Permanent Adult Connections

A few years ago, we did two focus groups: one was with youth aging out of foster care and one was with adults who had been in foster care.  In both groups, I listened as they talked about what it felt like to only have adults in their lives who were paid to be there.  The deep sadness in their voices tugged at my heart.  They recognized the importance of the paid staff for helping them get what they needed, but they longed for connections outside of that relationship.

It has made me wonder if the system has worked hard enough to help them stay connected to meaningful adult relationships in their lives.  Foster parents, coaches, teachers, neighbors, aunties, uncles … these are people who have cared about the young person while they were together.  When I ask about this issue, I find there are many barriers to helping retain the connections to caring adults in the young person’s life across the expanse of their involvement with the system.

I learned that when a child first enters the child protection system, some counties send a letter to relatives telling them they have 30 days to claim the child before they go into stranger foster care.  When asked why they don’t use a more personal approach such as phone calls or door knocking, I was told the caseloads are too high for that level of effort.  This means that children are going into stranger foster care because our system isn’t equipped to handle the cases in the best possible way for the child.  For most children, being placed with a relative is far better than being placed in a home with a stranger.  Some counties may be doing this well, but some counties are not and children in those counties will suffer.  This is a first step for child well-being.

I have also wondered if family finding is done after the child has been in child protection for a number of years.  People change, they go through treatment, leave abusive relationships, etc.  I am hoping the counties have workers or teams that can do further family finding for children “stuck” in the system.  Foster families are temporary by definition and more needs to be done to connect children with permanent, supportive adults.  This should be seen as the number one goal.

Kevin Campbell, whose organization is called Family Finding, believes that foster families are now seen as the solution instead of the temporary landing while family are located.  For very few children, foster families before adoption may be the answer.  He believes a child should never be in a foster family (or a number of foster families) for years and it is common sense that this practice is doing damage to children’s healthy relational development.  Children need stability and permanence in order for trust and relationship skills to blossom.  We need to take a closer look at family finding for the children and youth in child protection and foster care.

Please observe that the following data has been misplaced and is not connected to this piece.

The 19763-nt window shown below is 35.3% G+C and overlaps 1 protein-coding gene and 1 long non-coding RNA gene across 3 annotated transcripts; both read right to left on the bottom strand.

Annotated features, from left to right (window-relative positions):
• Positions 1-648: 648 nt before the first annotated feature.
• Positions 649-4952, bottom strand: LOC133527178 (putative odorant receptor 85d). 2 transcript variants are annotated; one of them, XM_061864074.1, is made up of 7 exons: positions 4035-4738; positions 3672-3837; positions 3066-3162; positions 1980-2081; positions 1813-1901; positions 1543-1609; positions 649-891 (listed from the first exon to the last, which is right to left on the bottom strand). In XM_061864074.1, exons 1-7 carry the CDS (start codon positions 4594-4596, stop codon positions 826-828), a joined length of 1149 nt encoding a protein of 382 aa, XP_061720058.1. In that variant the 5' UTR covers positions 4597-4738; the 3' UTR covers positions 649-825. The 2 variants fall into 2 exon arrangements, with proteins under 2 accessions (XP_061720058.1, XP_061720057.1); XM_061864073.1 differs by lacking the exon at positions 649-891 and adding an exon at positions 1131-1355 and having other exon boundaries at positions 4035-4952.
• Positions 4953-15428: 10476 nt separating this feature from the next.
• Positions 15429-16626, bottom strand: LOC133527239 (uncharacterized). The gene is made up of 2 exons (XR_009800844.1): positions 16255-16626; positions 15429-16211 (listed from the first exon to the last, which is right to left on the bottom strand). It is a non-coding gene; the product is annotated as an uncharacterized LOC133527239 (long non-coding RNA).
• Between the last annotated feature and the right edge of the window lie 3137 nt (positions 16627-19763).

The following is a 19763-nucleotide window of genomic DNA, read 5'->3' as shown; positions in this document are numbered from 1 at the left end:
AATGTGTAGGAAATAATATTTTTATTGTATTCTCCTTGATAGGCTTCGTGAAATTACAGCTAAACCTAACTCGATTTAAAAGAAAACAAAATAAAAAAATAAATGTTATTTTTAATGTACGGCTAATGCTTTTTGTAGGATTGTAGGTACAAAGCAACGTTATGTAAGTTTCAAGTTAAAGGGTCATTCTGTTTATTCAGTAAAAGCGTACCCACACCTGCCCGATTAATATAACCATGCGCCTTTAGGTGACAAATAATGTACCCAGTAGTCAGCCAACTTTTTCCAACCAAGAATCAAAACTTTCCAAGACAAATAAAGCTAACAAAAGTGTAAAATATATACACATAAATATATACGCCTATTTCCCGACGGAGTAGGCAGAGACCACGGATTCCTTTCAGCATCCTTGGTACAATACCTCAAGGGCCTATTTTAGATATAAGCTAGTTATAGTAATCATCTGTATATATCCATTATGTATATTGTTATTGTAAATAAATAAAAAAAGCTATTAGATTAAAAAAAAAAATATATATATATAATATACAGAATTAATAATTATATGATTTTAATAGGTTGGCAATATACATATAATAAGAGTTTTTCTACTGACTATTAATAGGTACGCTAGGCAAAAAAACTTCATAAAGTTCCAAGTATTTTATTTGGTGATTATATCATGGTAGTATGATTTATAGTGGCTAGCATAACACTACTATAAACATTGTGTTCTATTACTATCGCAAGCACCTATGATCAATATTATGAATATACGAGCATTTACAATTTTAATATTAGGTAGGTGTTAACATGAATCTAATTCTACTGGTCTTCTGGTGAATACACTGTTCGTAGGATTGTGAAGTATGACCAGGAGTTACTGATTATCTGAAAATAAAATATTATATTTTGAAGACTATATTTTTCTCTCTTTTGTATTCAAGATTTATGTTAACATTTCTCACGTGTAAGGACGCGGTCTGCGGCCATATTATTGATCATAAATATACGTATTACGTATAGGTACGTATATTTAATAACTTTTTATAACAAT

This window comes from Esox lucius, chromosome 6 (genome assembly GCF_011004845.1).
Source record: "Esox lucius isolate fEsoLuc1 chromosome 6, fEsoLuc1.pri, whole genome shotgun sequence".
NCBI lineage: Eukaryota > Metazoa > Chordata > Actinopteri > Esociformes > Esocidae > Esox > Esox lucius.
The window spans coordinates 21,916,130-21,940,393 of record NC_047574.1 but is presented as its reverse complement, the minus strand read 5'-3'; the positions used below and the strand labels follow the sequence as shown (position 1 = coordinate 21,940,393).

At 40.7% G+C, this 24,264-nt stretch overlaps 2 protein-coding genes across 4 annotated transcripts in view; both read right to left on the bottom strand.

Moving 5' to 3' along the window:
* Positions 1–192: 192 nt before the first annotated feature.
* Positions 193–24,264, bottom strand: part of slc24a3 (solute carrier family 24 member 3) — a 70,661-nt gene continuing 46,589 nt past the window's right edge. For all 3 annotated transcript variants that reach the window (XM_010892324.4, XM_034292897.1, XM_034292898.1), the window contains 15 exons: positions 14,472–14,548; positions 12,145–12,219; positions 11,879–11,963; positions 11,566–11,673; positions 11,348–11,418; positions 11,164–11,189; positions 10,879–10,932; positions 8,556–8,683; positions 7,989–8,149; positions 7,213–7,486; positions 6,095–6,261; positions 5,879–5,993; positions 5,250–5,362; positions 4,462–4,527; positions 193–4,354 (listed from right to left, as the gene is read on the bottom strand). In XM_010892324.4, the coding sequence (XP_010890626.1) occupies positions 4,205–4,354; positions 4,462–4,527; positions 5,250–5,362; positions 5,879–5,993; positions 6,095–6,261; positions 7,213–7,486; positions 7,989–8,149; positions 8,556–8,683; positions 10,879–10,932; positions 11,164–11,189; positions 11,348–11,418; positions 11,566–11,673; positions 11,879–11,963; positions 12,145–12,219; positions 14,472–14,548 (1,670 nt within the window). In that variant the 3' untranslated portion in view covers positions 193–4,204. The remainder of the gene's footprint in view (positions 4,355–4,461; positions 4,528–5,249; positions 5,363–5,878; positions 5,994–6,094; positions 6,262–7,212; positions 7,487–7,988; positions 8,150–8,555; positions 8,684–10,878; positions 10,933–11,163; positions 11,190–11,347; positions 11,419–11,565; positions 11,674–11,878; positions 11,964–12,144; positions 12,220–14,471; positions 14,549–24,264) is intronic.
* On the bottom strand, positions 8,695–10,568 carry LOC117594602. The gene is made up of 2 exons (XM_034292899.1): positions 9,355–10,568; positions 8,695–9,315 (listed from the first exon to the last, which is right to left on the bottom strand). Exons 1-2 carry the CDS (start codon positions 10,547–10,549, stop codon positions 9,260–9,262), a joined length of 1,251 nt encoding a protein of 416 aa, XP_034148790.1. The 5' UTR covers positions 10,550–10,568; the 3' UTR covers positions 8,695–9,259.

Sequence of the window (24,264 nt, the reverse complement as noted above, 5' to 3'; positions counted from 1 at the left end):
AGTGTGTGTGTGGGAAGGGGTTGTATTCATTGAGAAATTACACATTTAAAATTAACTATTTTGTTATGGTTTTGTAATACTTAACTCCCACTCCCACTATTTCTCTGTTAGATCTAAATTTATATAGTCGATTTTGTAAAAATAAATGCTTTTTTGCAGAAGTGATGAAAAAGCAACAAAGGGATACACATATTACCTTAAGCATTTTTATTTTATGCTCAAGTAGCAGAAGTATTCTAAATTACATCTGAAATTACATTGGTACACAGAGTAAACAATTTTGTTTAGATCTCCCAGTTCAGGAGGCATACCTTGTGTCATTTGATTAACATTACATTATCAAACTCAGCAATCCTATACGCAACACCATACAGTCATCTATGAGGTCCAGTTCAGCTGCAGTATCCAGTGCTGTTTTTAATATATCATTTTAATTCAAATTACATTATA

Recently, Jacqueline White, Director of the MN Host Home Network, prepared a white paper called “Adults Youth Can Count On.”  In the discussion, there seems to be a tension for youth and youth workers between helping youth get to independence and facilitating nonpaid, supportive, permanent adult connections. Research has shown that supportive adults are more important for this population than specific life skills, but there are barriers for youth workers in doing the connecting work with youth.  Lack of training seems to be the biggest barrier for youth providers.  Some organizations believe that finding mentors for youth is the answer.  However, research has shown that almost half of the mentor/mentee relationships end prematurely.  This means that at some point, the staff person has to move on to new youth coming into the program and if the mentor also moves on, there have now been more disrupted relationships in the young person’s life causing more trauma.

The U.S. Interagency Council on Homelessness has identified four “core outcomes” for ending youth homelessness by 2020 and permanent connections is one of them.  I am excited to see the strategies they recommend for achieving this outcome.  The Jim Casey Initiative recently released a report that also named permanent connections as important for foster care youth aging out of care.  I would like to build a coalition of people in Minnesota doing this work.  It is time to lift it up and spread best practices so we know our young people have permanent, supportive, loving adults in their lives.  We know there is nothing more important for their future success.

Foster Care,